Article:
Clients failing on depreciation front - property investment
... and accountants are being told to proactively engage with clients on the matter to avoid unwanted consequences at end of financial year.
Bentleys Sunshine Coast managing director Peta Grenfell told Accountants Daily that accountants should actively educate clients with an interest in property investment about depreciation.
“Clients usually understand there are tax benefits associated with owning a rental property, but they tend not to understand what they need to do to access the benefits, or how they work,” Ms Grenfell said.
“I think it comes down to the relationship the client has with their accountant. The more proactive the accountant is in helping the client to maximise their deduction and understand their investment the more likely we are to see an increase in understanding.”
In an interview with Accountants Daily, Pitcher Partners' David Staples said that accountants who don’t encourage communication and understanding early can end up creating more work for themselves and their clients in the long run.
“The most critical thing is for people to actually talk in advance,” Mr Staples said.
“I say to people if you don’t talk to us before you do it we can't help you and then it's a bit late after you've bought the property to tell your accountant 'oh we've bought this property' and then you try to get depreciation or capital works schedules out of people.”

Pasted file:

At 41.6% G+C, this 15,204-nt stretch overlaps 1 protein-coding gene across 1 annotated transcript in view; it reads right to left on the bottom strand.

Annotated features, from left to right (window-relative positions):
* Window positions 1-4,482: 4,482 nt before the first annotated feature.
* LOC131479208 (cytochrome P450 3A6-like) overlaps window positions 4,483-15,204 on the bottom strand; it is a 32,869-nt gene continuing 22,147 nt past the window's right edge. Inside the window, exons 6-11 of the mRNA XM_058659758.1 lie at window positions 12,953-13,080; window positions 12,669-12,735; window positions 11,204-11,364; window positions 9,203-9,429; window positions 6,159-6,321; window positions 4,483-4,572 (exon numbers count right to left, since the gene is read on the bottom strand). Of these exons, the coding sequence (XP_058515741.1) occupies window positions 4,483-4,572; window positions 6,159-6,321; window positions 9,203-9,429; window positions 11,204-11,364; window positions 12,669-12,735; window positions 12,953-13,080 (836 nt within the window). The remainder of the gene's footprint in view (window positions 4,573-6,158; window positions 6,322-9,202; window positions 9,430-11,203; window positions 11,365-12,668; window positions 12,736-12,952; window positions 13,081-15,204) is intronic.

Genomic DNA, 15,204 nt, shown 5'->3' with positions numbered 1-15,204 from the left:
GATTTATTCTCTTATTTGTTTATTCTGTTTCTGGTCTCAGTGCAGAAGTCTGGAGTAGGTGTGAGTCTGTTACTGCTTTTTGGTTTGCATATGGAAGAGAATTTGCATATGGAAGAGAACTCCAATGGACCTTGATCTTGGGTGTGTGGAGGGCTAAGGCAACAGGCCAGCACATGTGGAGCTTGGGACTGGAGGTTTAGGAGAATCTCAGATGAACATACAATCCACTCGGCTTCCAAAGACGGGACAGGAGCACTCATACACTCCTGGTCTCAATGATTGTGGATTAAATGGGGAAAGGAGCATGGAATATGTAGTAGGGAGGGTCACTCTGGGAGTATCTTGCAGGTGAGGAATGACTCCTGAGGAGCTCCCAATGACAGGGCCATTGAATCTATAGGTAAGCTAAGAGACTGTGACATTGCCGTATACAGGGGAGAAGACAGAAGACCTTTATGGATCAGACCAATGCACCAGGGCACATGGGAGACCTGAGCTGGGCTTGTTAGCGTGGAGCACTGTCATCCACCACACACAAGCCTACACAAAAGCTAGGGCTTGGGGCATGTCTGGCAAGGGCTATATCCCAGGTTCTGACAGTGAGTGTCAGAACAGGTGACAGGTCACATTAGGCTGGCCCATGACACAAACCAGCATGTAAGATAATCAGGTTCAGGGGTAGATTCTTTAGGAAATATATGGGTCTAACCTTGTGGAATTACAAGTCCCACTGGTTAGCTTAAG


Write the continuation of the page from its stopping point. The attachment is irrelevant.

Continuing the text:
Mr Staples said that record keeping is the most important aspect to save both accountants and clients time when it comes to doing tax returns.
“One of the things accountants can actually do is help people set up ways of tracking and keeping proper records because it's hard a year and a half after you've bought the property to come and do your tax return and say where's all this information,” he said.
BMT CEO Bradley Beer said there are five key mistakes that investors commonly make which accountants should work to educate them on.
The first mistake many investors make is not claiming all the legitimate items they are allowed to depreciate.
The second is investors believing that their properties are too old to hold any deductions, when a property’s age doesn’t necessarily rule out all deductions completely.
Thirdly investors who renovate their properties are often not aware of scrapping deductions available for the assets they remove and replace.
The fourth common mistake is investors believing that because they purchased their investment property some time ago that they cannot benefit from tax depreciation or items that may have been missed in a previous claim.
Lastly, many investors attempt to do their own tax claim and miss things out.
Wednesday, 18 January 2017